From the November 2002 issue of Entrepreneur

After spending all that time screening and hiring and training and sharing all your trade secrets with your employees, you don't have to sit around biting your nails, expecting their letters of resignation. Employees will stick around if you play your cards right.

So it was with BitFlip Interactive Group in New York City. Since its 1997 founding, this interactive media developer has had no--that's right--no employee turnover. For a company in the Internet business, that's miraculous. The secret, according to founder Erin Jurew, is "respect for your employees. [Realize] you're not going to be in business without your employees-and show them loyalty."

Her focus on giving her team fun and highly creative work has also helped. "We handpick our assignments and clients," says Jurew, 41. "That keeps people interested." With sales hovering at $3.5 million and clients ranging from government officials to banking and securities firms, the BitFlip crew of 15 employees is always doing something new.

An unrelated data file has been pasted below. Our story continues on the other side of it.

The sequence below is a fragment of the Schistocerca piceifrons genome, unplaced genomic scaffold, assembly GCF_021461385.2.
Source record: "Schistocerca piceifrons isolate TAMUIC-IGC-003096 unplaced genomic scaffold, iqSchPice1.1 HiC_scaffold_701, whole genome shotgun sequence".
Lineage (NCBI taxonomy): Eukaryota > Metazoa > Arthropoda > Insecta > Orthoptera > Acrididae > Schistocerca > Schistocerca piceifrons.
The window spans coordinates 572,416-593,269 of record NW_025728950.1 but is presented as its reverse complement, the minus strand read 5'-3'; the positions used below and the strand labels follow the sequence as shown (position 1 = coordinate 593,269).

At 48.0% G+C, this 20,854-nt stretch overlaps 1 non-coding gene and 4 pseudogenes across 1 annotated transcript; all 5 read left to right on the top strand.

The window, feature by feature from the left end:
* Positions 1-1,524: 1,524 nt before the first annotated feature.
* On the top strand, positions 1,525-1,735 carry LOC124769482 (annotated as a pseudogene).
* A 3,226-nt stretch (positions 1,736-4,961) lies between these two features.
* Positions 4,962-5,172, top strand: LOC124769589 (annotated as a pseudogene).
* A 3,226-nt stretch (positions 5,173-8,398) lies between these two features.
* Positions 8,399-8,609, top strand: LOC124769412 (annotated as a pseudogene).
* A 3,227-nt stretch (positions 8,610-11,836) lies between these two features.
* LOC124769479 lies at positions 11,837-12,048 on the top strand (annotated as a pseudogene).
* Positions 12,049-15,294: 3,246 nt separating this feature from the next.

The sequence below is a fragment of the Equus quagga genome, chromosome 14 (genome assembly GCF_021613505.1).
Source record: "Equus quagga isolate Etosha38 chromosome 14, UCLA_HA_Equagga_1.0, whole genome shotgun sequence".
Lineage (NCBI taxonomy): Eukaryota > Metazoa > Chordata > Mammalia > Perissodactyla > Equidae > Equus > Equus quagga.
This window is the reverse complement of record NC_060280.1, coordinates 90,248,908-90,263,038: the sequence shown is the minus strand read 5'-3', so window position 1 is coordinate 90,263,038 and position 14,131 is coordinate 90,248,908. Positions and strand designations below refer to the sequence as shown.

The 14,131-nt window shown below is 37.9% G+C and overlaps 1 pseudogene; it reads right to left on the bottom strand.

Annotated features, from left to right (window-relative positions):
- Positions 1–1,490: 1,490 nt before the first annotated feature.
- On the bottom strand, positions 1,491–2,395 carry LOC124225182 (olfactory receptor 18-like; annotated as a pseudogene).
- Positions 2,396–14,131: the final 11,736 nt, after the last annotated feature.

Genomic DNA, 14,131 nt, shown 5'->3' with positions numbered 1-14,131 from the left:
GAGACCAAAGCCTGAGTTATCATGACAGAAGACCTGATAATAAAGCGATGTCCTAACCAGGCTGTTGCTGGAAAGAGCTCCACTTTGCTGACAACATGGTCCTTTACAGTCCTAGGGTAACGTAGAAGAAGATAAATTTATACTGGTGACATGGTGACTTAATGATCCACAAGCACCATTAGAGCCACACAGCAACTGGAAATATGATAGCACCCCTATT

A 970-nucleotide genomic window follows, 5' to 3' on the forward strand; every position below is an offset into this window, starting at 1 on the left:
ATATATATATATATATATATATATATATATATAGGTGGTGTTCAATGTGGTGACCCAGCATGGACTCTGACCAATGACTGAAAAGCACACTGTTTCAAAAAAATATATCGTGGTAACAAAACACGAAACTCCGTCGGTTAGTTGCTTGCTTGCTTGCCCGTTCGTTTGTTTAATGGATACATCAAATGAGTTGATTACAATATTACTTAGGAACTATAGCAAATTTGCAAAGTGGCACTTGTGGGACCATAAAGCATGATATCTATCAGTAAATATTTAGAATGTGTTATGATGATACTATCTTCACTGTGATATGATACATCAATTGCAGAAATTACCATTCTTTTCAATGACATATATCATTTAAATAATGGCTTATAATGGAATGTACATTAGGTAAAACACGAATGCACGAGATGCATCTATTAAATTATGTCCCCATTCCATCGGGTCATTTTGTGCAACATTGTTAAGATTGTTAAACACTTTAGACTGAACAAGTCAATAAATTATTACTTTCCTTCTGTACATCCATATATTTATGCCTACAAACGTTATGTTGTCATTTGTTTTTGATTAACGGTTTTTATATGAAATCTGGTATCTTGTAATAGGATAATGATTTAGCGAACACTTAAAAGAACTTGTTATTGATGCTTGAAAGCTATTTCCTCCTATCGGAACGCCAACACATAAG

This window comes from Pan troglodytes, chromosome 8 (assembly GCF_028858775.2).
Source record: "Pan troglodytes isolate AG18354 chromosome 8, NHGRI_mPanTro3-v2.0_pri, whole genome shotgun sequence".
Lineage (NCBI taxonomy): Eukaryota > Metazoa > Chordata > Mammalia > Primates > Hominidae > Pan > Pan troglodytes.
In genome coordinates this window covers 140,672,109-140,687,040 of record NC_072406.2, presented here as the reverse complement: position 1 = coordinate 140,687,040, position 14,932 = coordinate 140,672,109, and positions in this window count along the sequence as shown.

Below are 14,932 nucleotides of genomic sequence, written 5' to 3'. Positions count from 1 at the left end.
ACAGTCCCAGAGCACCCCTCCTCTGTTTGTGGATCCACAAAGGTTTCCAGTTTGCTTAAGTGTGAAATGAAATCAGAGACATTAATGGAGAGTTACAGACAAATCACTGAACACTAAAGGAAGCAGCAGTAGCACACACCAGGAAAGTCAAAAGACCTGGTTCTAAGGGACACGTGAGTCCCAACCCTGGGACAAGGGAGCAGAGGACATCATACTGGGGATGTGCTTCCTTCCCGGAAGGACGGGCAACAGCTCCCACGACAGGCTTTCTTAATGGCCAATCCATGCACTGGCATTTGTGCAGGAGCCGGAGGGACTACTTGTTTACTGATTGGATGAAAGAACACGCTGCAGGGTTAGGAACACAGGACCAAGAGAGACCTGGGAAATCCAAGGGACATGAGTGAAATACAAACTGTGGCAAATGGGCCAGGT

Still, keeping employees loyal in the employment frenzy of the late '90s was quite a feat. Jurew took special steps in hiring her staff from the start, such as having staff across departments interview candidates to ensure a good employee match. "Ours is a collaborative environment," she says. It's important to her that each employee fit in with the culture-both skill- and personality-wise.

And with benefits not always offered by small companies-like profit-sharing and retirement plans, as well as a ping-pong table and movie nights-Jurew is poised to keep employees for the long haul.

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